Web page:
Travis Shaw the Red Sox 800 pound gorilla


Travis Shaw has now become the proverbial 800 pound gorilla in the Red Sox plans. Shaw, who was never viewed as the traditional up-in-lights prospect, has suddenly emerged as a force to be reckoned with in future Red Sox plans. So, going along on the primate trail, Shaw has tossed a monkey wrench into the Red Sox War Room.

More from Red Sox News

What great sin did Shaw initiate?

The bat and the glove is the story of the affable youngster (25) with the sweet left-handed swing and a baseball lineage – his father, Jeff Shaw, was a two-time All-Star and a very good bullpen piece who the current bullpen could probably use a vintage Shaw.

Shaw can play third and first. Pablo Sandoval can’t play third and Hanley Ramirez can’t play left field. That has presented a dilemma for those who authorized dishing out almost $200 million for two disappointments. What do you do?

Money will often trump talent in baseball and the siren song is Hanley and Panda “must play” since the team is on a financial hook. Unless Shaw starts ringing up Ted Williams type numbers he places senior management in a quandary. The smart move – the Red Sox occasionally do this – is to keep Shaw firmly rooted at first base and hope that somehow the issue with the two faux hitting studs is somehow resolved.

Ramirez will finish off the first year of his deal so the financial hit of waving bye-bye is a bit less ponderous than in the spring. My assumption is Boston will keep Hanley and somehow weasel some time at DH, LF, and even first base. The first base option may seem ludicrous, but could it possibly be as defensively sinful as LF?

Sandoval has been discussed as a possible move to first or left tackle. Oops….wrong sport. The Panda has played first before and the level of defensive skill certainly does not match the requirements at third. Of course, a slimmed down Panda could show up in spring training and remain at third.

The outfield situation is quite clear and that means Jackie Bradley as a key. JBJ hits in the .250+ range he’ll play. With Mookie Betts and Rusney Castillo in the OF you have three ball hawks and one very good arm (Betts) and two cannons. This would be a premier defensive alignment. By the end of September we will all know if what JBJ has suddenly become is a mirage or the real deal.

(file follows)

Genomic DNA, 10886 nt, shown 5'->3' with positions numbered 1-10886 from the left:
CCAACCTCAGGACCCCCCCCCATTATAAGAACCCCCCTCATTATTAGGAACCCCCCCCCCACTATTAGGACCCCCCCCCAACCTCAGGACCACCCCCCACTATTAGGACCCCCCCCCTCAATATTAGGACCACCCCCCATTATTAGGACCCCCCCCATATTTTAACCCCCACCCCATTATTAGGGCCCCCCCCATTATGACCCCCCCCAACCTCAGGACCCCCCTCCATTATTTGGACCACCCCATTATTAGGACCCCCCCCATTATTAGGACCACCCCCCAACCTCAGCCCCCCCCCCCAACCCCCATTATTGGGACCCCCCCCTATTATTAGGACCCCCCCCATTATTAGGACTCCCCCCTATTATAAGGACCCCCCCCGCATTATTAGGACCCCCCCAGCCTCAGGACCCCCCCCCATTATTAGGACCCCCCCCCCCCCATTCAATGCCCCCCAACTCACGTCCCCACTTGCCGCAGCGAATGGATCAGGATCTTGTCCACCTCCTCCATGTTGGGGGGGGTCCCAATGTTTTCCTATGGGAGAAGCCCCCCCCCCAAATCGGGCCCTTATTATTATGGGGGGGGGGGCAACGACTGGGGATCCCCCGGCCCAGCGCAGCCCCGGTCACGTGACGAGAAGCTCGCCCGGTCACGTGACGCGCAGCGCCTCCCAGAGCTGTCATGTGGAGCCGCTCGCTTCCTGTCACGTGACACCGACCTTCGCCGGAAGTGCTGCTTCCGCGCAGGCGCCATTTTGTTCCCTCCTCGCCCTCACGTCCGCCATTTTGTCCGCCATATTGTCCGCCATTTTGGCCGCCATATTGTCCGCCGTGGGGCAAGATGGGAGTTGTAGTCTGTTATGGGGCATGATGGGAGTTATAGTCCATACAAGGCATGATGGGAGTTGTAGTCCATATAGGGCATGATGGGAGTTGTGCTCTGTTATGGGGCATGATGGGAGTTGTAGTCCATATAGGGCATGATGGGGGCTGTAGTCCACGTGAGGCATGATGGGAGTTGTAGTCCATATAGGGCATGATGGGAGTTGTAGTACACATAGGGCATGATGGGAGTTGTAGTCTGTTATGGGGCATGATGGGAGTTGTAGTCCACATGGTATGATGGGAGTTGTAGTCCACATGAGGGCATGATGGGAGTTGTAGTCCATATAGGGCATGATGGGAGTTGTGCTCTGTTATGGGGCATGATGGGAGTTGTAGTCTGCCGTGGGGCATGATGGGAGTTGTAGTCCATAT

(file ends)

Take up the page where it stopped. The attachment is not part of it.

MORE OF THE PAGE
So that means you have two square pegs (Ramirez and Sandoval) and one round hole. So that brings us back full circle to Shaw. He hits in that .270 range with pop you have your third or first baseman. No arguments as he would be the best option with defense and hitting.

I have (no surprise) an opinion. Somehow – and I may be delusional – Panda will slim down. Of course, when your weigh in like Gorilla Monsoon’s the term “slim down” can be interpreted many ways. For the sake of non-debate it will be a return to someone who has a plus and not a minus when viewing defensive metrics. And at 29-years-old a 2016 Sandoval should get that average up to his previous MLB range.

Then comes the Ramirez conundrum. Hanley in left field is like riding a Harley in a snowstorm at around 100 MPH – an accident is inevitable, but when is the question? A ball hit to LF is an adventure that can be humorous and frustrating. Hanley has certainly tried and tried, but has about as much a chance of mastering LF as I do mastering the polka.

With Ramirez he has that one rare gift in today’s game that brings the oh’s and ah’s and that is the ability to crunch the ball. Can a 100% healthy Hanley be the bopper we saw in April? If so, he is slotted in somewhere. So that is where the multiplicity comes in. Occasional games at 1B, occasional games in LF (OMG!) and some DH time. Any way you play it a productive Shaw makes Ramirez a 125 game player.

Any way you examine it, Shaw becomes the catalyst – if he continues to hit. And a secondary catalyst is Bradley- if, likewise, he can hit. Both happen then this will be for Panda and Hanley like Thunderdome – two men enter and one man leaves. Which one leaves and how would be for the new puzzle master, Dave Dombrowski, to solve.

More from BoSox Injection